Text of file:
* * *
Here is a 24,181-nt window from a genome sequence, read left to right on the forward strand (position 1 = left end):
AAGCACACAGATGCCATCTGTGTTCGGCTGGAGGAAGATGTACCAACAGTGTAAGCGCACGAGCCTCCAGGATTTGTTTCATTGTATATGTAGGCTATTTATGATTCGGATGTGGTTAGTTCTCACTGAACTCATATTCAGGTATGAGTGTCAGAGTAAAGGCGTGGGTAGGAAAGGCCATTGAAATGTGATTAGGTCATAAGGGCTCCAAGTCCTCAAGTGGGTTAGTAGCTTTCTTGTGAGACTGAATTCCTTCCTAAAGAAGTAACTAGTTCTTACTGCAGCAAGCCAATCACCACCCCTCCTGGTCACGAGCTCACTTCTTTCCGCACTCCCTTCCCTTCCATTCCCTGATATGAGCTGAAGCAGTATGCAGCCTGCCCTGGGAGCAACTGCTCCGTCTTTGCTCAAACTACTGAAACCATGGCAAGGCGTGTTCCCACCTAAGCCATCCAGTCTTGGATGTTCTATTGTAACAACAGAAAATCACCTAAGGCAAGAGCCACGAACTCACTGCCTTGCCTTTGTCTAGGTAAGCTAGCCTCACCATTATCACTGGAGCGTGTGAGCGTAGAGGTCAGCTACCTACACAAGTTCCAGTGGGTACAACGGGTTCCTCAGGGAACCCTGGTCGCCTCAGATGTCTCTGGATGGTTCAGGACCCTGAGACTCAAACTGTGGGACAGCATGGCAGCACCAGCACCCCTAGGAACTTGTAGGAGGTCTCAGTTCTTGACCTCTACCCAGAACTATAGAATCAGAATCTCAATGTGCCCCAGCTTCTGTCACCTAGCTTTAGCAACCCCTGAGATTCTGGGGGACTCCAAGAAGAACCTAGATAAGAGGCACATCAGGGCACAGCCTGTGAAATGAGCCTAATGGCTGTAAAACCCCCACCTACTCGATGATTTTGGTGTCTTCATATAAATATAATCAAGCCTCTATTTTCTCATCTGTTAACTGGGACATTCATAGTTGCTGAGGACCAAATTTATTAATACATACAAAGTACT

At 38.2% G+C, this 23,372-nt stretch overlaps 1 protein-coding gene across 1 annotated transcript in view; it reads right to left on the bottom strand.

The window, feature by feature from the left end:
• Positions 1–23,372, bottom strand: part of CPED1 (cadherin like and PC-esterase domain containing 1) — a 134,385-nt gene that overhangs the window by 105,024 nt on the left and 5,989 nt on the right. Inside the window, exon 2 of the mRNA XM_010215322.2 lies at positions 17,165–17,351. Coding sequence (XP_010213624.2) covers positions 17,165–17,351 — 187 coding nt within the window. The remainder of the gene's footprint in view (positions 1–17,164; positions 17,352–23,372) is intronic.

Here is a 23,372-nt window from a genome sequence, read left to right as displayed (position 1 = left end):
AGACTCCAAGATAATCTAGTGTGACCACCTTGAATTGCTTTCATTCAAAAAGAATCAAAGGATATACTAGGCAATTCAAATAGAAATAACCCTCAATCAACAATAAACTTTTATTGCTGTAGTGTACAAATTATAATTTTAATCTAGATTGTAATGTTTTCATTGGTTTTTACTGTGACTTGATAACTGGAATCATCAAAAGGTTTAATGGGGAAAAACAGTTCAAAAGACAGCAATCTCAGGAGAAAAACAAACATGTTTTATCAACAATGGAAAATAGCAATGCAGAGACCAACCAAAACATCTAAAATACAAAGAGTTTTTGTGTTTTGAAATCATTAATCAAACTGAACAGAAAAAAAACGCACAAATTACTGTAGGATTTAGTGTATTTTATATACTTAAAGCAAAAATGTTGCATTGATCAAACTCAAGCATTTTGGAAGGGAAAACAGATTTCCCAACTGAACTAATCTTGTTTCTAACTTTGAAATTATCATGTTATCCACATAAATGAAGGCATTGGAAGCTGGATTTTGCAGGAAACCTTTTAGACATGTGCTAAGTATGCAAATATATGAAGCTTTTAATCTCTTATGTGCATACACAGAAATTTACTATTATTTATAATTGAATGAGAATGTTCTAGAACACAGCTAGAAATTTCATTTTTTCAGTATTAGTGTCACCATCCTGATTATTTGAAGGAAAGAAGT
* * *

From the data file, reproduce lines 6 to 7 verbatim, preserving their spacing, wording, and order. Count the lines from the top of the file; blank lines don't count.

Here is a 23,372-nt window from a genome sequence, read left to right as displayed (position 1 = left end):
AGACTCCAAGATAATCTAGTGTGACCACCTTGAATTGCTTTCATTCAAAAAGAATCAAAGGATATACTAGGCAATTCAAATAGAAATAACCCTCAATCAACAATAAACTTTTATTGCTGTAGTGTACAAATTATAATTTTAATCTAGATTGTAATGTTTTCATTGGTTTTTACTGTGACTTGATAACTGGAATCATCAAAAGGTTTAATGGGGAAAAACAGTTCAAAAGACAGCAATCTCAGGAGAAAAACAAACATGTTTTATCAACAATGGAAAATAGCAATGCAGAGACCAACCAAAACATCTAAAATACAAAGAGTTTTTGTGTTTTGAAATCATTAATCAAACTGAACAGAAAAAAAACGCACAAATTACTGTAGGATTTAGTGTATTTTATATACTTAAAGCAAAAATGTTGCATTGATCAAACTCAAGCATTTTGGAAGGGAAAACAGATTTCCCAACTGAACTAATCTTGTTTCTAACTTTGAAATTATCATGTTATCCACATAAATGAAGGCATTGGAAGCTGGATTTTGCAGGAAACCTTTTAGACATGTGCTAAGTATGCAAATATATGAAGCTTTTAATCTCTTATGTGCATACACAGAAATTTACTATTATTTATAATTGAATGAGAATGTTCTAGAACACAGCTAGAAATTTCATTTTTTCAGTATTAGTGTCACCATCCTGATTATTTGAAGGAAAGAAGT